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Sharing in Science

Karen Louis, Lisa Jones, Eric Campbell

Two Sides of the Sharing Coin

Our survey suggests that geneticists live with a complex set of personal beliefs about the ethical underpinnings of their work. They engage in multifaceted decision-making about both openness and personal interests in scientific research. On one hand, scientists are seen, as Robert K. Merton put it, as having "a passion for knowledge, idle curiosity, altruistic concern with the benefit to humanity." The search for scientific truths enables scientists to explore all information regardless of where it might lead. In contrast, the best scientists are often noted for their intense devotion to their particular line of inquiry: "Science ought to be personal to its core ? emotional commitment [as opposed to disinterestedness] can also be viewed as a necessary condition for the development of science," wrote Ian Mitroff in his 1974 philosophical study of Apollo moon scientists.

Scientists generally agree with the belief that the advancement of science is based on disclosure of results, but are usually discriminating about what to share, with whom and when. They believe that investigators should be motivated primarily by a desire for knowledge, but do not, generally, view this as inconsistent with the idea that personal payoffs from research results are acceptable.

Twenty years ago, when we first began to look at academic-industry research relationships, the involvement of private corporations in university research was generally regarded as a threat to basic research. Since then, accumulating evidence suggests that "hot fields" such as genetics have adapted with relatively few consequences to external and internal demands to monitor the effects of such relationships. This study puts some concerns to rest and raises others that deserve more discussion.

The results indicate that financial relationships with industry that involve research funding entail little risk to scientific openness and disinterestedness. There are no systematic patterns of either attitudes or behavior that indicate that this (now normative) relationship has negative consequences. Relationships that are also enhanced by the potential for personal financial gain do seem to increase the risk of secretive behaviors slightly, but the differences are relatively slight.

Two issues that deserve further discussion stand out, however. First, it is clear from the results that a very large proportion of geneticists—irrespective of the kinds of relationships they have with industry—deliberately withhold findings, methods and materials from their colleagues. The only groups from whom most scientists never withhold this information are students and postdoctoral fellows in their own departments. Secrecy, in one form or another, is the norm, despite protestations about the need for openness.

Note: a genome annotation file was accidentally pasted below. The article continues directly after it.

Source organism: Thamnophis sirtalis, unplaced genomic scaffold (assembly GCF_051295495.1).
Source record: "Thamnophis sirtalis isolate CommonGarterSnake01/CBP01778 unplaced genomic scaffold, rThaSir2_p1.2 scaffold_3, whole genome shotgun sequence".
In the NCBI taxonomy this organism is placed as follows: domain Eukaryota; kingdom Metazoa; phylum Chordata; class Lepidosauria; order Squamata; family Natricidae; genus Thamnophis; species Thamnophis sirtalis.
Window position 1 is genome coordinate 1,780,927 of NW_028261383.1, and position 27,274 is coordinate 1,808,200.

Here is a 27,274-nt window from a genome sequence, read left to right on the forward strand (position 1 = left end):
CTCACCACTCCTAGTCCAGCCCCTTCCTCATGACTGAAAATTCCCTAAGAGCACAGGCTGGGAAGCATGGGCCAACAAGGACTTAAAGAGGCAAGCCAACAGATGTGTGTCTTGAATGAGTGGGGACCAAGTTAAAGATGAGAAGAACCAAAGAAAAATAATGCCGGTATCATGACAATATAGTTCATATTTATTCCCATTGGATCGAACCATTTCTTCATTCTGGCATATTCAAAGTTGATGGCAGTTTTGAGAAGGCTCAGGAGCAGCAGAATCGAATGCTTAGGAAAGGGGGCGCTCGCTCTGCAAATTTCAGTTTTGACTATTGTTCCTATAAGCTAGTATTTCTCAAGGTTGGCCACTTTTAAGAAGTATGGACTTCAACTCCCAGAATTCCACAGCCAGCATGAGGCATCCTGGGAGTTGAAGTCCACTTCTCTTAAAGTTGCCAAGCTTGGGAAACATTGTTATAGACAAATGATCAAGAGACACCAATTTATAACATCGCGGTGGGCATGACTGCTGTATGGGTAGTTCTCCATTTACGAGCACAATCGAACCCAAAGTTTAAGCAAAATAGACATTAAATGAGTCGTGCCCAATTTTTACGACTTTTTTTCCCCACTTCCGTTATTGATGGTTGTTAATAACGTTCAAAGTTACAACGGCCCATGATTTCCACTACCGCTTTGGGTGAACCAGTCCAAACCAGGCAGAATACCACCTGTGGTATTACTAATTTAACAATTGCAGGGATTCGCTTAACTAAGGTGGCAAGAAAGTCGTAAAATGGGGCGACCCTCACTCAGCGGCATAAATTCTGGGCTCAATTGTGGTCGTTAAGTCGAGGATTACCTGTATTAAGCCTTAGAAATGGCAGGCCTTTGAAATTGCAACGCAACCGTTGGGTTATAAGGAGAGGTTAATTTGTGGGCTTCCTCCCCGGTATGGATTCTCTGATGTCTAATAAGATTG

It is, however, also important to point to the "half full" finding that sharing continues to payoff for most of those who practice it. Those who share are able to reap the rewards of greater productivity and more rapid scientific advancement. The question that we cannot answer is whether this benefit accrues to open sharing (for example, at conferences), or, as we suspect, only to semi-public sharing within a small group of trusted colleagues.

Scientists need also to look at the reasons why more public openness may be declining, and to grapple with the fact that industry and commercialization are merely a small element of reluctance to share. We suggest that the following are more important than the corruption of individual work by the hope for financial gain:

Sharing is burdensome: Prepublication information needs to be "cleaned up" before it is shared, for reasons ranging from protecting scientific priority to protecting patients. The financial costs and time associated with sharing are increased, according to comments on the surveys, by increasing federal and university regulations, which are not factored into the increasingly competitive grants process.

Sharing poses real scientific risks: The "urban legend" of scooping is validated by this survey, in which over 30 percent of the respondents indicate that either their own or a student's intellectual work has been appropriated.

Sharing is undermined by decreasing trust: Scientists' experience is that even if they share, others may not reciprocate. Once denied by another scientist, will they be always gun-shy?

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